Cash transfers for sustainable rural livelihoods? Examining the long-term productive effects of the Child Support Grant in South Africa rights and content
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Examines long-term ‘productive’ impacts of small cash transfers on rural livelihoods.

Significant positive correlations found for productive assets, gardening and poultry.

No significant correlation found for securing employment or engaging in petty trade.

Cash transfers generate important productive effects, but not sustainable livelihoods.

Structural and contextual constraints must be addressed together with cash transfers.


Cash transfers have received increased scholarly and policy attention, as a means of reducing poverty in the global South. While cash transfers are primarily intended to prevent impoverishment and deprivation, several studies suggest they can have 'productive' impacts, contributing to building sustainable livelihoods. However, pilot projects of unconditional cash transfers have often been too brief or too recent to determine how small, but regular, transfers can improve rural livelihoods over time.

This paper explores potential long-term productive effects of cash transfers on rural household’s livelihoods. This is done through revisiting, after 14 years, all (273) households in two South African villages included in an extensive livelihood and asset survey in 2002. That survey predated the phasing in of the Child Support Grant (CSG), targeted at impoverished children. When re-surveyed in 2016, some households had cumulatively received significant, while others little or no CSG income. Multivariate regression analysis shows how households that received more CGS income were more likely to invest in productive assets (e.g. small ploughs), and engage in poultry, staple crop and vegetable production. We also found a statistically significant correlation between CSG incomes and growing a larger variety of crops, in an environment generally marked by deagrarianization. However, correlations between receiving more CSG and employment or engagement in informal small-scale trade were not significant. We use data from interviews and observations to explain these processes further.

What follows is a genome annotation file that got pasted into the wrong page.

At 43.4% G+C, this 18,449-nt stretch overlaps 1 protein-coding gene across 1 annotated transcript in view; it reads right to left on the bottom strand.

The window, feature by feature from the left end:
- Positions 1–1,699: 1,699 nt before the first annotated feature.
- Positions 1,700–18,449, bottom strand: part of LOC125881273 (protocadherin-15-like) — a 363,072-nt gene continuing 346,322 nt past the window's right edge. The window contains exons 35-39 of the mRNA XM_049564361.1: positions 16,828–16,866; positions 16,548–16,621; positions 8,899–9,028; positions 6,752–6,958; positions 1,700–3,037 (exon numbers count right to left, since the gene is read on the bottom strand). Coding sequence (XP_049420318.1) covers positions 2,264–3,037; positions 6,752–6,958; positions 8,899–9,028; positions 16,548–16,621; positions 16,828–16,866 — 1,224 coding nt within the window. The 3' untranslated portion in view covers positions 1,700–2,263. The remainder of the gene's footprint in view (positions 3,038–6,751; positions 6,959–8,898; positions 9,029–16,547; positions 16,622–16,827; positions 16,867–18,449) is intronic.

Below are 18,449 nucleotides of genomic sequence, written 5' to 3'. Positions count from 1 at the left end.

Compared with the paucity of outcomes from other concurrent and costly development interventions in the focal villages, cash transfers have improved livelihoods and living conditions significantly. However, the structural and contextual factors that cause and reproduce poverty remain unaltered, limiting the effects of comparatively small cash transfers. While we show that the cash transfers generate productive livelihood-enhancing effects, they remain insufficient to lift most households out of poverty without further structural changes and developmental interventions.


Cash transfers
Social grants
Social protection
Child Support Grant
Rural livelihoods
South Africa

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Deceased author.